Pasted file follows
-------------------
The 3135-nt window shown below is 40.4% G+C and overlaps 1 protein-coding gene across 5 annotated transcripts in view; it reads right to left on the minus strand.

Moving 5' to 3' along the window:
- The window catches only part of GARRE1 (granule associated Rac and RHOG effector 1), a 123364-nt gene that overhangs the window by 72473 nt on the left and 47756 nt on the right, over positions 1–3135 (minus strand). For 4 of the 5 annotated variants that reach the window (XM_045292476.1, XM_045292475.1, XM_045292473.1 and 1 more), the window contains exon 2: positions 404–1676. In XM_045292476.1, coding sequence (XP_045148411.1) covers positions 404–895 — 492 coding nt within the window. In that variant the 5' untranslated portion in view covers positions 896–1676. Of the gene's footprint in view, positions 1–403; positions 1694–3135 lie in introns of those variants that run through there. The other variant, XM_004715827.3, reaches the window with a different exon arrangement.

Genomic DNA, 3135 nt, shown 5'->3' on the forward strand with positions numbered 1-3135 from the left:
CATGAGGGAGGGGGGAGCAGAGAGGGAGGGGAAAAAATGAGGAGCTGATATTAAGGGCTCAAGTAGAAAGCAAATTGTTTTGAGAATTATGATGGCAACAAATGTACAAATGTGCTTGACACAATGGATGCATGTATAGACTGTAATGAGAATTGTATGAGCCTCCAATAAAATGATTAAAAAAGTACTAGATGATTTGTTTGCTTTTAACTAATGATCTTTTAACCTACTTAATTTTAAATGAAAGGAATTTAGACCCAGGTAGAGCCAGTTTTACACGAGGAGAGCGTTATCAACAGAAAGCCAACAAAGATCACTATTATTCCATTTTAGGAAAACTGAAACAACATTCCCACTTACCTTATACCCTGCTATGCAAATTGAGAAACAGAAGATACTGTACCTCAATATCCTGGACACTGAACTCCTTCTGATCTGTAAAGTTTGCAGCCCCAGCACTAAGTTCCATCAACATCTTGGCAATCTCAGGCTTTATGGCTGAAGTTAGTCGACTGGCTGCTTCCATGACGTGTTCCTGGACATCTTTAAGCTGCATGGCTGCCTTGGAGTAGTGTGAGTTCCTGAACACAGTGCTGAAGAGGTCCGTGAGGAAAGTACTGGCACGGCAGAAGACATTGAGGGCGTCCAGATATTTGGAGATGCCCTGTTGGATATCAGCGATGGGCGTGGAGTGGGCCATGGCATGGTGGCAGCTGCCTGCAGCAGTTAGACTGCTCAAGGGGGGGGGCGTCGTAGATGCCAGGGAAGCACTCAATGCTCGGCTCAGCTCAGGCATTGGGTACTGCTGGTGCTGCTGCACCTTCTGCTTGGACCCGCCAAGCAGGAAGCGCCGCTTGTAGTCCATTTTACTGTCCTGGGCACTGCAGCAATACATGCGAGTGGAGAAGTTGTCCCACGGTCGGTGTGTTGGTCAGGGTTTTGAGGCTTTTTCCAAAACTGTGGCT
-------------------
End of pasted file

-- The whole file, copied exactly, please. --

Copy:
The 3135-nt window shown below is 40.4% G+C and overlaps 1 protein-coding gene across 5 annotated transcripts in view; it reads right to left on the minus strand.

Moving 5' to 3' along the window:
- The window catches only part of GARRE1 (granule associated Rac and RHOG effector 1), a 123364-nt gene that overhangs the window by 72473 nt on the left and 47756 nt on the right, over positions 1–3135 (minus strand). For 4 of the 5 annotated variants that reach the window (XM_045292476.1, XM_045292475.1, XM_045292473.1 and 1 more), the window contains exon 2: positions 404–1676. In XM_045292476.1, coding sequence (XP_045148411.1) covers positions 404–895 — 492 coding nt within the window. In that variant the 5' untranslated portion in view covers positions 896–1676. Of the gene's footprint in view, positions 1–403; positions 1694–3135 lie in introns of those variants that run through there. The other variant, XM_004715827.3, reaches the window with a different exon arrangement.

Genomic DNA, 3135 nt, shown 5'->3' on the forward strand with positions numbered 1-3135 from the left:
CATGAGGGAGGGGGGAGCAGAGAGGGAGGGGAAAAAATGAGGAGCTGATATTAAGGGCTCAAGTAGAAAGCAAATTGTTTTGAGAATTATGATGGCAACAAATGTACAAATGTGCTTGACACAATGGATGCATGTATAGACTGTAATGAGAATTGTATGAGCCTCCAATAAAATGATTAAAAAAGTACTAGATGATTTGTTTGCTTTTAACTAATGATCTTTTAACCTACTTAATTTTAAATGAAAGGAATTTAGACCCAGGTAGAGCCAGTTTTACACGAGGAGAGCGTTATCAACAGAAAGCCAACAAAGATCACTATTATTCCATTTTAGGAAAACTGAAACAACATTCCCACTTACCTTATACCCTGCTATGCAAATTGAGAAACAGAAGATACTGTACCTCAATATCCTGGACACTGAACTCCTTCTGATCTGTAAAGTTTGCAGCCCCAGCACTAAGTTCCATCAACATCTTGGCAATCTCAGGCTTTATGGCTGAAGTTAGTCGACTGGCTGCTTCCATGACGTGTTCCTGGACATCTTTAAGCTGCATGGCTGCCTTGGAGTAGTGTGAGTTCCTGAACACAGTGCTGAAGAGGTCCGTGAGGAAAGTACTGGCACGGCAGAAGACATTGAGGGCGTCCAGATATTTGGAGATGCCCTGTTGGATATCAGCGATGGGCGTGGAGTGGGCCATGGCATGGTGGCAGCTGCCTGCAGCAGTTAGACTGCTCAAGGGGGGGGGCGTCGTAGATGCCAGGGAAGCACTCAATGCTCGGCTCAGCTCAGGCATTGGGTACTGCTGGTGCTGCTGCACCTTCTGCTTGGACCCGCCAAGCAGGAAGCGCCGCTTGTAGTCCATTTTACTGTCCTGGGCACTGCAGCAATACATGCGAGTGGAGAAGTTGTCCCACGGTCGGTGTGTTGGTCAGGGTTTTGAGGCTTTTTCCAAAACTGTGGCT